Interview with Sana Suri

Post-doc researcher, Department of Psychiatry, University of Oxford. Sana has given a public lecture at Litteraturhuset in Oslo, 6th June, 2018, this interview was taken just the day before.

Why did you want to participate in the Lifebrain project?

"I am excited to be part of a large, multi-centre project that brings together expertise from different countries. Lifebrain represents how collaboration and diversity are central to advancing scientific research. Combining studies from different universities allows us to study the brain in greater detail than before, and also enables us to tackle some of the hurdles that researchers face today, like the challenges of reproducibility, harmonization of data across centres, and sharing of data for more efficient use of resources".

What are you currently working on?

"I have been interested in how lifestyle affects brain health for a long time. I am particularly interested in how cardiovascular health in mid-life is associated with Alzheimer's and dementia later in life. We’re now seeing that nearly a third of dementia cases may be prevented by changing our lifestyle, and I’m currently focusing on understanding exactly when and how we can modify our cardiovascular health to delay or prevent dementia".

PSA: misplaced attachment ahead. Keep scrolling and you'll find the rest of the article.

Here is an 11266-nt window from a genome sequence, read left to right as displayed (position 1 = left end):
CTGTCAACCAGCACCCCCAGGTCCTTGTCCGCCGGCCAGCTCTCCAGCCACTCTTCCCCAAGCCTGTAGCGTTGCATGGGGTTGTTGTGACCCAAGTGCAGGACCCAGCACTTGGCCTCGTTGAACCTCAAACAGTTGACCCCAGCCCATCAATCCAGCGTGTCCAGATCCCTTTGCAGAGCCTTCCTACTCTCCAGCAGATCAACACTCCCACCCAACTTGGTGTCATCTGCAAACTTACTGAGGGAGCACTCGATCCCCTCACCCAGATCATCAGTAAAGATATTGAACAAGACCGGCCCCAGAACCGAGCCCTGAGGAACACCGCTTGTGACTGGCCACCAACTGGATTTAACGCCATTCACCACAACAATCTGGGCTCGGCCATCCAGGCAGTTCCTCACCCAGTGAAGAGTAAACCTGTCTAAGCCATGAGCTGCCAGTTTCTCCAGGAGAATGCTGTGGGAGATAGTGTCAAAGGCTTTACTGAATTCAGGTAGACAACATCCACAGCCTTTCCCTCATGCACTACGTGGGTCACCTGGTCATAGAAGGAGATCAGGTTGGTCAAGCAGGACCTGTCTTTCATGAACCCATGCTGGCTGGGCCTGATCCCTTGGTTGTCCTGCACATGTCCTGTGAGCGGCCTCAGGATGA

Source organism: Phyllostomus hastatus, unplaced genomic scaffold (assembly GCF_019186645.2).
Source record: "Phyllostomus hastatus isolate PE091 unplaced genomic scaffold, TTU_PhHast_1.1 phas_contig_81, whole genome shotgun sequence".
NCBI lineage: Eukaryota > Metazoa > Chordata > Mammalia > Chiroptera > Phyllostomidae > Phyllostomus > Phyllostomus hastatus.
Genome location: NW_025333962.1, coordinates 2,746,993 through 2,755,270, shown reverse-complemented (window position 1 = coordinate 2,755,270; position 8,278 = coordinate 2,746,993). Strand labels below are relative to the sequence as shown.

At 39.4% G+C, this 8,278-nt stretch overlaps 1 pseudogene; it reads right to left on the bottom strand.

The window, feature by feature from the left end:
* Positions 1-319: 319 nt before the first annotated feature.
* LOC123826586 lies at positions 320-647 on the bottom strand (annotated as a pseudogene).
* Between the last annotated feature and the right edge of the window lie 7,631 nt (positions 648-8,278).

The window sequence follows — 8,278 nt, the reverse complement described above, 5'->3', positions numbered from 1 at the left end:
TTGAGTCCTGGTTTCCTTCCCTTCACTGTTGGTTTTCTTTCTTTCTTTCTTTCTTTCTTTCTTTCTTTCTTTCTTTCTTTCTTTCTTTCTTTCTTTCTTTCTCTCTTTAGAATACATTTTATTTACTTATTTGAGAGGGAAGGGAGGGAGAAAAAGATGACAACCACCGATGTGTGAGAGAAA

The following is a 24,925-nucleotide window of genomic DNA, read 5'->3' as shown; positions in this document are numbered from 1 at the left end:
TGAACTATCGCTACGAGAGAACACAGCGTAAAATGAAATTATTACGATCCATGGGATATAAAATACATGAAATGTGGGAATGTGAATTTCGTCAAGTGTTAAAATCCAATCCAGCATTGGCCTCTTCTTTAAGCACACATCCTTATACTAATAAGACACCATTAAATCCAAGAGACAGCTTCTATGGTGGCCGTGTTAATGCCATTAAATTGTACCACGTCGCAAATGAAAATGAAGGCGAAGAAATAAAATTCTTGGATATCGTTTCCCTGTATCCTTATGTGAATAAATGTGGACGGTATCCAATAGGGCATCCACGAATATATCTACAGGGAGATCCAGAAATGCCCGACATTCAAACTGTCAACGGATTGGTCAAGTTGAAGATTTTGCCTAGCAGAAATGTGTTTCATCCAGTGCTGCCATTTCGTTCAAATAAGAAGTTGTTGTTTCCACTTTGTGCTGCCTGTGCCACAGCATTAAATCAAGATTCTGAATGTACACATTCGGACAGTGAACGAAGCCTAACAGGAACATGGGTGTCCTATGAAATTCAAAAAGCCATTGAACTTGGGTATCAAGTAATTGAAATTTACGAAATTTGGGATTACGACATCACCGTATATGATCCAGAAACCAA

What do you expect to achieve through Lifebrain?

"Biomedical research so far has largely focused on extending our lifespan and increasing the quantity of life, without an equal appreciation of how we can maintain quality of life. One of the biggest challenges of our time will be to understand the mechanisms of brain maintenance or resilience in older ages; what factors allow some people to lead relatively long and healthy lives, while others are vulnerable to cognitive decline? Lifebrain’s comprehensive dataset will allow us to combine genetic, lifestyle, and environmental data with measures of brain health so we can answer some of these questions".

Will the results from Lifebrain have any practical significance for the average person?

"Public engagement is a critical part of Lifebrain’s objectives. We are already actively and regularly engaging with a network of stakeholders, including patient groups, policy makers, clinicians and members of the public. For example, I recently presented a Public Lecture in Oslo about physical activity and brain ageing, and we held a Stakeholder Engagement Workshop together with the Norwegian Brain Council last month. Sessions like these are important not just for us to share our research findings, but to receive suggestions that will shape our research going forward".


The interview was taken by Unni Harsten Hagelund, Norwegian Institute for Public Health, 5th June, 2018, in Oslo.

Published July 12, 2018 2:20 PM - Last modified July 23, 2018 3:49 PM